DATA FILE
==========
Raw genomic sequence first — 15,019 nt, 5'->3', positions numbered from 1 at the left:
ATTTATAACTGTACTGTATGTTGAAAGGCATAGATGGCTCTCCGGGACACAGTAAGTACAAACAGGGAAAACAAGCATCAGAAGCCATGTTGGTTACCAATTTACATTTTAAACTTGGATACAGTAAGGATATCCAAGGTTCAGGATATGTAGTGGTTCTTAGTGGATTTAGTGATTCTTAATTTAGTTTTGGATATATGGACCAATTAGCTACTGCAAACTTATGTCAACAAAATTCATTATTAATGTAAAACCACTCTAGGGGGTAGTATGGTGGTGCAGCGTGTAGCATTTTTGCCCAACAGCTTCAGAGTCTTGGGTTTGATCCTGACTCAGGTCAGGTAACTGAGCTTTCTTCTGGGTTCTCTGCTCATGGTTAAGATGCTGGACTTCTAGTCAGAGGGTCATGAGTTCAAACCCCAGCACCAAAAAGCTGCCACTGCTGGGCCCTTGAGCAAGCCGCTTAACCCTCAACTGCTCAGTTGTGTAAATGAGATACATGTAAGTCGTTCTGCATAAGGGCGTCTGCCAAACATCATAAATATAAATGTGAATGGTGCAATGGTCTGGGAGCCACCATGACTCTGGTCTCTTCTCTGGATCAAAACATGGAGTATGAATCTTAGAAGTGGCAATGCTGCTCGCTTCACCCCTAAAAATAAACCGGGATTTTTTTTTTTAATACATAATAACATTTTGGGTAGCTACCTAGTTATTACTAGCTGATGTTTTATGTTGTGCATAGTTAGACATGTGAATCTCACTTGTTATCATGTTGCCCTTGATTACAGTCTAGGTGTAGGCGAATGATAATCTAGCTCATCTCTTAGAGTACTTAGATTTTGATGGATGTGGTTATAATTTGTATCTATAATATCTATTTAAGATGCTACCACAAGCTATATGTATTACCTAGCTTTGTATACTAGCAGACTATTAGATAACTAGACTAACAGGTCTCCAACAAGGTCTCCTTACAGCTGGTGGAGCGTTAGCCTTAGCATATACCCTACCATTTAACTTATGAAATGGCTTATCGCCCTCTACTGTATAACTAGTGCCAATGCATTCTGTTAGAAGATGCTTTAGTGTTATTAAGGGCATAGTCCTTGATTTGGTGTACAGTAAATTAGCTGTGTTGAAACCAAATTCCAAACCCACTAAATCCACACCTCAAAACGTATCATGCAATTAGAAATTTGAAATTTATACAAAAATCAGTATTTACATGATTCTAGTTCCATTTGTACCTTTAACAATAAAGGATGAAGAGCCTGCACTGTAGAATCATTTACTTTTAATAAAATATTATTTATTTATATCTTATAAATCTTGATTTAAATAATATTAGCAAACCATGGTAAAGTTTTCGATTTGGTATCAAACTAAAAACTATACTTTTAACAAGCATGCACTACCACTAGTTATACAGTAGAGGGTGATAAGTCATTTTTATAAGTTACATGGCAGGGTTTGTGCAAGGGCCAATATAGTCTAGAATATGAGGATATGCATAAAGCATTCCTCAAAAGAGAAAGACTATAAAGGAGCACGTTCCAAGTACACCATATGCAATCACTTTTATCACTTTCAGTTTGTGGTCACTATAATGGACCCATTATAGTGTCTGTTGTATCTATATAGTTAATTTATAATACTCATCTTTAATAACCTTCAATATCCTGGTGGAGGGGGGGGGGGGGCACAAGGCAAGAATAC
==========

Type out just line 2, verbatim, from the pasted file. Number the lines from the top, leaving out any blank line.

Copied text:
ATTTATAACTGTACTGTATGTTGAAAGGCATAGATGGCTCTCCGGGACACAGTAAGTACAAACAGGGAAAACAAGCATCAGAAGCCATGTTGGTTACCAATTTACATTTTAAACTTGGATACAGTAAGGATATCCAAGGTTCAGGATATGTAGTGGTTCTTAGTGGATTTAGTGATTCTTAATTTAGTTTTGGATATATGGACCAATTAGCTACTGCAAACTTATGTCAACAAAATTCATTATTAATGTAAAACCACTCTAGGGGGTAGTATGGTGGTGCAGCGTGTAGCATTTTTGCCCAACAGCTTCAGAGTCTTGGGTTTGATCCTGACTCAGGTCAGGTAACTGAGCTTTCTTCTGGGTTCTCTGCTCATGGTTAAGATGCTGGACTTCTAGTCAGAGGGTCATGAGTTCAAACCCCAGCACCAAAAAGCTGCCACTGCTGGGCCCTTGAGCAAGCCGCTTAACCCTCAACTGCTCAGTTGTGTAAATGAGATACATGTAAGTCGTTCTGCATAAGGGCGTCTGCCAAACATCATAAATATAAATGTGAATGGTGCAATGGTCTGGGAGCCACCATGACTCTGGTCTCTTCTCTGGATCAAAACATGGAGTATGAATCTTAGAAGTGGCAATGCTGCTCGCTTCACCCCTAAAAATAAACCGGGATTTTTTTTTTTAATACATAATAACATTTTGGGTAGCTACCTAGTTATTACTAGCTGATGTTTTATGTTGTGCATAGTTAGACATGTGAATCTCACTTGTTATCATGTTGCCCTTGATTACAGTCTAGGTGTAGGCGAATGATAATCTAGCTCATCTCTTAGAGTACTTAGATTTTGATGGATGTGGTTATAATTTGTATCTATAATATCTATTTAAGATGCTACCACAAGCTATATGTATTACCTAGCTTTGTATACTAGCAGACTATTAGATAACTAGACTAACAGGTCTCCAACAAGGTCTCCTTACAGCTGGTGGAGCGTTAGCCTTAGCATATACCCTACCATTTAACTTATGAAATGGCTTATCGCCCTCTACTGTATAACTAGTGCCAATGCATTCTGTTAGAAGATGCTTTAGTGTTATTAAGGGCATAGTCCTTGATTTGGTGTACAGTAAATTAGCTGTGTTGAAACCAAATTCCAAACCCACTAAATCCACACCTCAAAACGTATCATGCAATTAGAAATTTGAAATTTATACAAAAATCAGTATTTACATGATTCTAGTTCCATTTGTACCTTTAACAATAAAGGATGAAGAGCCTGCACTGTAGAATCATTTACTTTTAATAAAATATTATTTATTTATATCTTATAAATCTTGATTTAAATAATATTAGCAAACCATGGTAAAGTTTTCGATTTGGTATCAAACTAAAAACTATACTTTTAACAAGCATGCACTACCACTAGTTATACAGTAGAGGGTGATAAGTCATTTTTATAAGTTACATGGCAGGGTTTGTGCAAGGGCCAATATAGTCTAGAATATGAGGATATGCATAAAGCATTCCTCAAAAGAGAAAGACTATAAAGGAGCACGTTCCAAGTACACCATATGCAATCACTTTTATCACTTTCAGTTTGTGGTCACTATAATGGACCCATTATAGTGTCTGTTGTATCTATATAGTTAATTTATAATACTCATCTTTAATAACCTTCAATATCCTGGTGGAGGGGGGGGGGGGGCACAAGGCAAGAATAC